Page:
A year ago, we began this Heritage Hump celebration each Wednesday with the hope of bringing you the stories and songs of great Arizona bands, sung and unsung. Now that year has come to a close, and so has our series. We'd like to thank all the bands that participated and all the people who reposted and shared memories with us. While Onus Records will continue to post bygone recordings from time to time, this will be the last blog appearing through the kind auspices of New Times.
Although music editor David Accomazzo said it'd be nice to go out Viking funeral-style, might we instead suggest a Ticker Tape Parade. For here was a band this very publication chose as Best New Band of 2003:
If Tempe's power-pop upstarts Ticker Tape Parade [sic] remind listeners of Jimmy Eat World and the Gin Blossoms — fellow East Valley bands that struck gold before them — there's good reason. TTP's guitarist and chief songwriter Aaron Wendt worked with Jimmy Eat World's leader Jim Adkins before forming his own band, and almost every local guitarist who's strummed a tasty arpeggio since the Gin Blossoms' early '90s breakthrough has probably played together at one point or another.
Maybe the reason the reader's choice that year was Authority Zero was that Ticker Tape Parade was usually on the go and didn't play too many shows locally.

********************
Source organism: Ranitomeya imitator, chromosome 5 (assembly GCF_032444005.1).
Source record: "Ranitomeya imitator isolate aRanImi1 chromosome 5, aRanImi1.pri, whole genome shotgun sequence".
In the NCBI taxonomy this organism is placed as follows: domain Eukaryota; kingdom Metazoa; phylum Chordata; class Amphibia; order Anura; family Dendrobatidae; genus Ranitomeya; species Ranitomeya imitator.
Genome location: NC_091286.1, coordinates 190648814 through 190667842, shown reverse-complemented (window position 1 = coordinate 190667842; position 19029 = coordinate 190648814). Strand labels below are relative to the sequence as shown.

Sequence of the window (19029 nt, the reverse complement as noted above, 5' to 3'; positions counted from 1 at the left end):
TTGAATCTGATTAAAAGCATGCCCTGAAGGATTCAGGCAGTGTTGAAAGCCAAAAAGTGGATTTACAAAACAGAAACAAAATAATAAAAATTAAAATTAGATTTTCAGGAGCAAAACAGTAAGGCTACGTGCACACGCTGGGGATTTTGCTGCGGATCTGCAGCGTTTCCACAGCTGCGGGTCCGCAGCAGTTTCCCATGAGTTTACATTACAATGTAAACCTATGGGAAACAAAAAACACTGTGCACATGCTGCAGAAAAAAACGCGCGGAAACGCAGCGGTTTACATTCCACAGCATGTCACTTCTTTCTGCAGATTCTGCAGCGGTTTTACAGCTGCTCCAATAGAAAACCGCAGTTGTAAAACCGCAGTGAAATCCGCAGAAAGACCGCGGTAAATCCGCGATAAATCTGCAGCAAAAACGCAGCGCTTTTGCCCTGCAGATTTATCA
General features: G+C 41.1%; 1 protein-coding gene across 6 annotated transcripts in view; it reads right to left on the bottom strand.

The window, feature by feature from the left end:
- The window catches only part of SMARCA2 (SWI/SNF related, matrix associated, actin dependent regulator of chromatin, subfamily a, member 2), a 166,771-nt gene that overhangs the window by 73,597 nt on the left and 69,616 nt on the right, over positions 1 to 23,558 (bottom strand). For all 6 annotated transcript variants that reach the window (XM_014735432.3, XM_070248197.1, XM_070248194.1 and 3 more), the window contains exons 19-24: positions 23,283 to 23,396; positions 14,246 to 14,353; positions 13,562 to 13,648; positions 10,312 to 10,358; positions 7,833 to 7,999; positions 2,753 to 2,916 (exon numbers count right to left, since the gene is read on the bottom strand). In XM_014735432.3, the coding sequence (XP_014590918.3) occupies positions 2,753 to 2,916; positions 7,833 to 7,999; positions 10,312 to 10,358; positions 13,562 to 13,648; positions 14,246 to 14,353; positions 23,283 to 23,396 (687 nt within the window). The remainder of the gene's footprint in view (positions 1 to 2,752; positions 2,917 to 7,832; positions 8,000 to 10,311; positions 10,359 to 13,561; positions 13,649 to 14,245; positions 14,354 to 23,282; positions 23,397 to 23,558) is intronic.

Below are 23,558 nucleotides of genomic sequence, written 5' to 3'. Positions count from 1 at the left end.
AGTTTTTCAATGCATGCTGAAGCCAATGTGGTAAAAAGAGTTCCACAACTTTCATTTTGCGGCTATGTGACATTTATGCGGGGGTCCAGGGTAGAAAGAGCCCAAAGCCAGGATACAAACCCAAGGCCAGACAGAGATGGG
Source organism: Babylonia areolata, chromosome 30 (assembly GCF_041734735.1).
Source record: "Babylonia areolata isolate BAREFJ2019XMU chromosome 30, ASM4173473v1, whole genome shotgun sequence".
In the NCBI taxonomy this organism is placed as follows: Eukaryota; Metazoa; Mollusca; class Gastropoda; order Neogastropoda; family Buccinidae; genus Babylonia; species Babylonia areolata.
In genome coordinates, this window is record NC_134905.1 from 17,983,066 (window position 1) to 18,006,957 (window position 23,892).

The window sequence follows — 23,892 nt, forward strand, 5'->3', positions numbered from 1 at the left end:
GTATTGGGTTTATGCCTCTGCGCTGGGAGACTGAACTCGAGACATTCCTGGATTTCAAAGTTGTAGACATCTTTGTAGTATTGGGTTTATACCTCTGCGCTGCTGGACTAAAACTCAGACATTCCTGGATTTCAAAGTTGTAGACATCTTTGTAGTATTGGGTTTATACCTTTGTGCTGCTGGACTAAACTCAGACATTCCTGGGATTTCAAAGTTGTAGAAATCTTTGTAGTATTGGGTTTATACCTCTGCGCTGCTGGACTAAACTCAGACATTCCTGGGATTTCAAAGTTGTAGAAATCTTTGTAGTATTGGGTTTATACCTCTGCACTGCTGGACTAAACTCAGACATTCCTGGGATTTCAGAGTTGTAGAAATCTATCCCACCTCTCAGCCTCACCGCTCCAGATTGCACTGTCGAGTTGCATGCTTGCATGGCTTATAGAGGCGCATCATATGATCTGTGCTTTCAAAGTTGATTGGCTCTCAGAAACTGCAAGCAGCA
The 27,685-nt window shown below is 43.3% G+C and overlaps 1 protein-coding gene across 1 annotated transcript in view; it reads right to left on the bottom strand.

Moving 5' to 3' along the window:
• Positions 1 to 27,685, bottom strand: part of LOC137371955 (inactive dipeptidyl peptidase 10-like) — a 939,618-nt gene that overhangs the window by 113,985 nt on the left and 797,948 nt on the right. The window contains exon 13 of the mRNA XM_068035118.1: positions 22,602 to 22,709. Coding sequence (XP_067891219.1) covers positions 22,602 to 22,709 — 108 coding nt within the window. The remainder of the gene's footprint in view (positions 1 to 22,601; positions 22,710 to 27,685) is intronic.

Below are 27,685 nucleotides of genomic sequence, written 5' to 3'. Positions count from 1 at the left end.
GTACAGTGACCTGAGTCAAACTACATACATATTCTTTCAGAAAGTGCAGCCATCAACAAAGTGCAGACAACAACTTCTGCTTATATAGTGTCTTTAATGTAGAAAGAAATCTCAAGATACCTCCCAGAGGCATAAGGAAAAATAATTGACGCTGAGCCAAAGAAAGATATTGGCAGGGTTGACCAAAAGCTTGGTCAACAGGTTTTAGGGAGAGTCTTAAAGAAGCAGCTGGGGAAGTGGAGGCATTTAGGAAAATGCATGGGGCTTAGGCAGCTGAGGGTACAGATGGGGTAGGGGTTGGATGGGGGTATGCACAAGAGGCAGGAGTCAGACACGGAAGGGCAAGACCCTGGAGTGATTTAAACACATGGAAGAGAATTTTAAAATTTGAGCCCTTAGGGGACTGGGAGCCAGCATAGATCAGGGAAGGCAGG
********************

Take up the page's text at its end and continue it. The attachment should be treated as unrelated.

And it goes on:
Says singer/guitarist Aaron Wendt today, "The headliners of the tours were the Format for one and a half tours, the Stereo for two tours, and three dates with Taking Back Sunday." They'd also played gigs opening for The Ataris, Sugarcult, Jimmy Eat World, and The Promise Ring.
This Heritage Hump recording, "Poison Arrows," was a track on their only full-length album (released on Adkins' Western Tread label). Wendt believes it to be a direct result of playing the "30-minute rock set" constantly on tours where Ticker Tape Parade were the support act.
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"This was one that we didn't play often because we were so often in tour mode, and tour mode meant 30- to 45-minute opening sets," says Wendt. "And 30- to 45-minute opening sets means play the uptempo jams and get out of there! I think we wanted to stretch out a little as a band and not get into the habit of straight rock songs all the time. I was really proud of the spacey slippery vibe we got on this one."
Although the band showcased for a few labels, no deals were ever signed and the band eventually fell away. Wendt would return again as a member of Source Victoria, another great band, albeit one that doesn't tour.
At least Wendt has his great road stories, right?
"No rotten celebrities stories, I'm afraid," Wendt says. "Rachel Haden [That Dog, Haden Triplets] sang with us once. A song she sang on, on our first EP. There was a night in Missoula, Montana, when we crashed with a local band and their drummer kept our drummer Sean up for a few hours praising his drumming and pounding lines of coke. The other three of us pretended to be asleep. Nothing too wild."